Pope Benedict XVI: The Perilous Politics of Resignation
February 17, 2013
On Monday, February 11th, to a routine consistory of Cardinals sparsely attended by the media, a conservative pope delivered a revolutionary statement: Pope Benedict XVI, the 265th Bishop of Rome, spiritual leader of the world’s 1.2 billion Catholics, at the age of 85, announced his resignation from the pontificate, effective on the 28th of the same month, at 8:00 PM, becoming the first pope in 600 years, and only the fourth pope in history, to voluntarily relinquish the most powerful office in the Roman Catholic Church. His reign spanned the years 2005 to 2013, a relatively short but reformist tenure, whose consequences will be felt for years to come.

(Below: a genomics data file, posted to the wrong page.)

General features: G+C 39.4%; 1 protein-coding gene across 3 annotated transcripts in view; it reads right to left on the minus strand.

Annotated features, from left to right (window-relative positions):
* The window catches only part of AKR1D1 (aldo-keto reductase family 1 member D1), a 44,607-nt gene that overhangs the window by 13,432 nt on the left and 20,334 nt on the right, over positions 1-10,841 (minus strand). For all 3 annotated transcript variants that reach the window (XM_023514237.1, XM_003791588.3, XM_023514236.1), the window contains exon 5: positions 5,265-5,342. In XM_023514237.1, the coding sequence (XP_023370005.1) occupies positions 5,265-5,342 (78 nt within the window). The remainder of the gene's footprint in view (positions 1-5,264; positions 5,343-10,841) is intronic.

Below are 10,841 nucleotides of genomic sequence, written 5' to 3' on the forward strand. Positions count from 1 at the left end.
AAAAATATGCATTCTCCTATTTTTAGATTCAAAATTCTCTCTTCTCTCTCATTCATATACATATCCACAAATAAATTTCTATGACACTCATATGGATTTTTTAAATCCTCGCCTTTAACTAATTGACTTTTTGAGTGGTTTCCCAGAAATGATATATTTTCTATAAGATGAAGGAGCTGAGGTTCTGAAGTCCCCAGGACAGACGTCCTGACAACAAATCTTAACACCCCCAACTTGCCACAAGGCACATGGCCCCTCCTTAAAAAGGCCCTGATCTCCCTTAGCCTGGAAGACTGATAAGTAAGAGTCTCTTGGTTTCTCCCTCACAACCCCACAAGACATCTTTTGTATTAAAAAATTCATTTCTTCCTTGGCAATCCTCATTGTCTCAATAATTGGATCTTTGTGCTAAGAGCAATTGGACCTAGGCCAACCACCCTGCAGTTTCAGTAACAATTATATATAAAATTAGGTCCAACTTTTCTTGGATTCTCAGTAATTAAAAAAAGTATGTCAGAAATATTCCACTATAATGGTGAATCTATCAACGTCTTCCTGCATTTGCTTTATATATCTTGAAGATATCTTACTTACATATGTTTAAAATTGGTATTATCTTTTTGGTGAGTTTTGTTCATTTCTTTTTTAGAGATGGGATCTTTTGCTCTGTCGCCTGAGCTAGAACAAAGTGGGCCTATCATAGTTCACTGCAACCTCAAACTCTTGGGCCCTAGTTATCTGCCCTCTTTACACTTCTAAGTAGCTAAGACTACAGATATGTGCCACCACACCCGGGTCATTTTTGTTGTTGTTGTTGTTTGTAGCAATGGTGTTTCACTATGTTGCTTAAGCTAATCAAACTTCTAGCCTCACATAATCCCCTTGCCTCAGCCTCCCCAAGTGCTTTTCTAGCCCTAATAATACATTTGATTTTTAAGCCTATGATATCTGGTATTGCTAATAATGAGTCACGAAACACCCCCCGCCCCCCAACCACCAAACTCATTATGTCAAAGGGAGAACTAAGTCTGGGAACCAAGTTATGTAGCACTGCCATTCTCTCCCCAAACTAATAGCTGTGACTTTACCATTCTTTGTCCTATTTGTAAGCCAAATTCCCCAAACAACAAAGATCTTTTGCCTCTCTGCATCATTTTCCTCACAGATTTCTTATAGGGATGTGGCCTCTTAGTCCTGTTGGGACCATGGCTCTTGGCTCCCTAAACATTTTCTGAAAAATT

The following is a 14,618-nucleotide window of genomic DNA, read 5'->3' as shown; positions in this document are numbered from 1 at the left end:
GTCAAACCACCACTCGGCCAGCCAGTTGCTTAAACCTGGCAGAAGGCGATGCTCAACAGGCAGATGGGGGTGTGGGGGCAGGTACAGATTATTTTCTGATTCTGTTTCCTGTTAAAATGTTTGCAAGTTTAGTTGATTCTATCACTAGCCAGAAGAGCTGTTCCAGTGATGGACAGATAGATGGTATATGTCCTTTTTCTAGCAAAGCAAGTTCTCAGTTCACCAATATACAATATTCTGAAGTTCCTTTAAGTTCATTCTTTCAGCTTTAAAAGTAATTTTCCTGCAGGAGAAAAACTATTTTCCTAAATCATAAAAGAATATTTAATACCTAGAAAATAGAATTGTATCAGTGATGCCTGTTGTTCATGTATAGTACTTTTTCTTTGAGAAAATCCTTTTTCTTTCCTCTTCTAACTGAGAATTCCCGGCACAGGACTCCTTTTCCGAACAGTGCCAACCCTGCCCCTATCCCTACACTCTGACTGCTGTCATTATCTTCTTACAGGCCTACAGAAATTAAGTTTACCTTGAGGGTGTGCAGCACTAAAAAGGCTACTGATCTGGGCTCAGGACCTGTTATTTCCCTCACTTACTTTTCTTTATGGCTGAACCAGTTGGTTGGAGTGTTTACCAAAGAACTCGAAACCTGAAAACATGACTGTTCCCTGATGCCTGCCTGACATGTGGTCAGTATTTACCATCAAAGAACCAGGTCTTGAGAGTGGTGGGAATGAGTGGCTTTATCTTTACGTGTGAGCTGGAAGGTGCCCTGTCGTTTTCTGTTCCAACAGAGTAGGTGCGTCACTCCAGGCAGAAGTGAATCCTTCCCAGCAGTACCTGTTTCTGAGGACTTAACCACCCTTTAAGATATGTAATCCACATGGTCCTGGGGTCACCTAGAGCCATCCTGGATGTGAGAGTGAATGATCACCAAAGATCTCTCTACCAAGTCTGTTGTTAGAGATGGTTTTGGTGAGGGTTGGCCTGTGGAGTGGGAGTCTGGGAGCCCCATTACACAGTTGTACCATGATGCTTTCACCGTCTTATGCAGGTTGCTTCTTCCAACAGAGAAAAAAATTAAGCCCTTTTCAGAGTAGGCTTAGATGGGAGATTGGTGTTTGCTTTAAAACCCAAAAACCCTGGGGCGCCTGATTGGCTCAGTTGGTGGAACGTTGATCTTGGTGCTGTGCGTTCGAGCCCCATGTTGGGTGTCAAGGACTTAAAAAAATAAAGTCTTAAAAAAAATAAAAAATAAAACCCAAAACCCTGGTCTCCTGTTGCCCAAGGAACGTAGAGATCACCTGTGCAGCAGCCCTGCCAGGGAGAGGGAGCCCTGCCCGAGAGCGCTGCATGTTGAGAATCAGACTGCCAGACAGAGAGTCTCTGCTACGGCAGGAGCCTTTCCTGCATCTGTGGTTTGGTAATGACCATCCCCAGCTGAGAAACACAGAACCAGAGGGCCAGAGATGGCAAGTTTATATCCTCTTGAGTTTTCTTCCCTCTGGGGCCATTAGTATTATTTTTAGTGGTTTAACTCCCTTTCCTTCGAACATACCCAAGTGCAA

Papal vacancies, and the rare instances when there have been resignations, have always been of monumental relevance to the world of international politics. It is often forgotten that the Vatican, beneath its gold and Renaissance splendor, is an independent state, a non-hereditary, triple-crowned monarchy headed by the pope, a temporal princedom that according to Catholic doctrine, bridges the chasm between Heaven and Earth. The pope has many titles, chief of which is Pontifex Maximus—“Master Bridge-Builder”—an imperial title inherited directly from the Roman emperors, whose successor he is in the Roman imagination, as Italian political theorist Francesco Orestano wrote in 1915: “The papacy, an ambitious Latin conception, is the titanic expression of Roman imperialism become spiritual.” A government that hails back to the fourth century, the Holy See is today the longest-running, continuous political institution in the western world, and the Catholic Church, which it rules, is estimated to be the world’s third largest landowner, with over 177 million acres under its direct charge. Perhaps counter-intuitively to mainstream theories of universal western secularization, the 20th and 21st centuries have seen the role of the Holy See expanded to unprecedented levels of international activity, finding that its millenary appeal is well-served by a confident use of modern communications, and an astute participation in modern geopolitical dynamics. The Holy See’s Secretariat for Relations with States—served by the historically omnipresent Apostolic Nuncios and their priestly staffers—dispatches empurpled diplomats to 179 countries, and has a permanent presence at the United Nations, the Organization of American States, the World Trade Organization, as well as being active in Interpol, the IAEA, amongst many other international institutions.